Saturday, June 20, 2009

Measuring Attention and Packaging Design

A national cereal company has developed a new, healthy cereal for teens. Currently, the company is considering two package designs and would like to assess the effectiveness of each package design in getting the attention of teenagers.

Independent and dependent variables, treatment groups, the design and control for extraneous factors.
Percy (2008, p. 256) notes that mothers are key decision makers for family health and eating habits. Teenager awareness and acceptance, and mother acceptance will jointly determine the purchase decision. Our task is to test the effectiveness of two alternative package designs in getting teenager attention. The dependent variable is teenager attention. The independent variable is package design.

Wilson and Ogden (2004, p. 36) define an influential as an opinion leader, and observe “that people follow the advice of someone they trust and has knowledge on the subject.” We want teenagers who eat cereal but who are also influentials. They will be our subjects. This is a new product and the most important group to reach in this introductory phase is the influentials.

McDaniel and Gates (p. 114) also recommend “Influentials.” They say these people are two to five years ahead of the curve and have significant influence among their peers. They say, “Recruiting influentials is particularly useful when a marketer is trying to determine to launch a new product….” Brooks (2006, pp 31-2) agrees and further says, “A growing body of consumer research suggests the 60-second conversation is dethroning the 30-second ad.”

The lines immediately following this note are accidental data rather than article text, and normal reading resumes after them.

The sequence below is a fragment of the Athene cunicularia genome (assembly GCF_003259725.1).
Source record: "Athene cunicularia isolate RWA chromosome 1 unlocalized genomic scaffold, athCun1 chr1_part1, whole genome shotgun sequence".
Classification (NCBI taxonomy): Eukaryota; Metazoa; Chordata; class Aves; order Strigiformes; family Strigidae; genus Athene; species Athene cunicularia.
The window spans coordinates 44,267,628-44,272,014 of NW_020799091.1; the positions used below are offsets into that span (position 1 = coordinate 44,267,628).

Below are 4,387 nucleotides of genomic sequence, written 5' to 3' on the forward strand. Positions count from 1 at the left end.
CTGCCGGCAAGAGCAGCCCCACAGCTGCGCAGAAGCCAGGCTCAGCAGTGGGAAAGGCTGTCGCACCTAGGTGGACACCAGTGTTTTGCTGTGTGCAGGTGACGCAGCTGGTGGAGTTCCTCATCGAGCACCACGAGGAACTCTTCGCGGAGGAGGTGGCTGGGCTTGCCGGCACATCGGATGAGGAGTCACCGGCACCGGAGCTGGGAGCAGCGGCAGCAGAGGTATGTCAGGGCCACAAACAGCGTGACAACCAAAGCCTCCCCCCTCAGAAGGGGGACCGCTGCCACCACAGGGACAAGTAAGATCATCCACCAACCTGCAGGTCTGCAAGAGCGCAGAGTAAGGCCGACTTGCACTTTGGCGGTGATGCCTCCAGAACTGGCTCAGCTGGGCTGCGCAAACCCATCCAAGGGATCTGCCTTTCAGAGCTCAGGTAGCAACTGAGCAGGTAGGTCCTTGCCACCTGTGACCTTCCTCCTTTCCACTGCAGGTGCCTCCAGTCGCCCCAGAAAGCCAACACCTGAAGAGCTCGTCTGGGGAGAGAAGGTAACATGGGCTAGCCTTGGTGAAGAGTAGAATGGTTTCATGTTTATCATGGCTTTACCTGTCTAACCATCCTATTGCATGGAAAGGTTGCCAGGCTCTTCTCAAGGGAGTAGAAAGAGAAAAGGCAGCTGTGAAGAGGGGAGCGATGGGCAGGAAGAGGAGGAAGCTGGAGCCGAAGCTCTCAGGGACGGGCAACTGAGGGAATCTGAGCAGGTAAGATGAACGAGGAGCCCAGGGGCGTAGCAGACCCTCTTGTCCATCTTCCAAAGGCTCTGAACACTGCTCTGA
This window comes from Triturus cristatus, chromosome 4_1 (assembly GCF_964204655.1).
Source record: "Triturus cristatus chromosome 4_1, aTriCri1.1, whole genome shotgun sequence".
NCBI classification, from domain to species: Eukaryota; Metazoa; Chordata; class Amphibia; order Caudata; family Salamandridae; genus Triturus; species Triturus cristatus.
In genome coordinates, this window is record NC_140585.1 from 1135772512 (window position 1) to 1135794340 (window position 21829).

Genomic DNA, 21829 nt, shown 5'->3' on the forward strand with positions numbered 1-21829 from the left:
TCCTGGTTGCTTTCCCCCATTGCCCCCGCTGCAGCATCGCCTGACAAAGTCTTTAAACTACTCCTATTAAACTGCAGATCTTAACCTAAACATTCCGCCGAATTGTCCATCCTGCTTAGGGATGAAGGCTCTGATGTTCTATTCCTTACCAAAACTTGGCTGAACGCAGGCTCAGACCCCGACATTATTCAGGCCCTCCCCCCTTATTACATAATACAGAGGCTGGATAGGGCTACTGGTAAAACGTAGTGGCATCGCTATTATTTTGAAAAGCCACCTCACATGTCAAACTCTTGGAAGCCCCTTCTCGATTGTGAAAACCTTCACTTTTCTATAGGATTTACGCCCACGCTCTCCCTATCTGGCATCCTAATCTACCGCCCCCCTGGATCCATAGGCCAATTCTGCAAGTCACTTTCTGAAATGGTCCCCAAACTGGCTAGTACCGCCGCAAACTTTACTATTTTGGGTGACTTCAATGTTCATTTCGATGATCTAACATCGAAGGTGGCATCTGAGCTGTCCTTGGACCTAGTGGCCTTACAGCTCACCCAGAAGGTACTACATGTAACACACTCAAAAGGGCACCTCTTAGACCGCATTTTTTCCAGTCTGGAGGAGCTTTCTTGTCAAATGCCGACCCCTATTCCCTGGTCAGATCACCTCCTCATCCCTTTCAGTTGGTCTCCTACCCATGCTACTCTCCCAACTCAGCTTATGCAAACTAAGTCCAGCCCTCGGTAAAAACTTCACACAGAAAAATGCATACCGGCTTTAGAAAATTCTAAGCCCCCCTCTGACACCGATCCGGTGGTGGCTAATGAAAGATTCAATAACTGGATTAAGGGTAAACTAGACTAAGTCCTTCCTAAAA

We will have two experimental groups and one control group. Experimental group one will view package design one. Physiological Measurements will be made to monitor their response to the package design. These measurements can show interest and arousal levels (see McDaniel and Gates, 2008, p 192). The treatment is to show them the design. Likewise for experimental group two but for package design two instead. The control group won't be shown either proposed design.

There are problems with measuring attention because it may change during the testing process and also the subjects know they are being tested for it (see Boyd and Westfall, 1964, pp 105, 111). A control group can help compensate for this. The control group will share the exact same experience as the two treatment groups, except they will not be exposed to a package design.

They will, however, be read the same statement about the new product and package designs and that they will be measured. McDaniel and Gates (p. 219) note that the control group is not subject to treatment, in this case exposure to one of the package designs. Their participation can be used to dampen extraneous factors, like the anticipation of knowing they will be measured.

Experimental design and conduct of the experiment.
The steps are

  1. Three groups of influentials will be randomly selected

  2. Physiological Measurements will be made of each group

  3. Each group will be read each the same statement about the new product

  4. For the control group, the post measurement will be taken

  5. For the two treatment groups, show each their respective packaging designs only and take measurements

The research design is a True Experiment Design (see McDaniel and Gates, 2008, p 219), the Before-and-After with control design (p. 219). The test subjects should be assigned to each group randomly to control extraneous effects. The experiment should be held in a lab for high internal validity (p. 211).

Boyd, Harper and Ralph Westfall (1964). Marketing Research Text and Cases. Richard Irwin.

Brooks, Steve (November 2006). How to Build Buzz. Restaurant Business. Retrieved on June 19, 2009 from EBSCOHOST.

McDaniels, C and R Gates (2008). Marketing Research Essentials. John Wiley.

Percy, Larry (2008). Strategic Integrated Marketing Communications. Butterworth-Heinemann.

Wilson, Laurie and Ogden, Joseph (2004). Strategic Communications Planning, 4th Ed. Kendall/Hunt Publishing Company.

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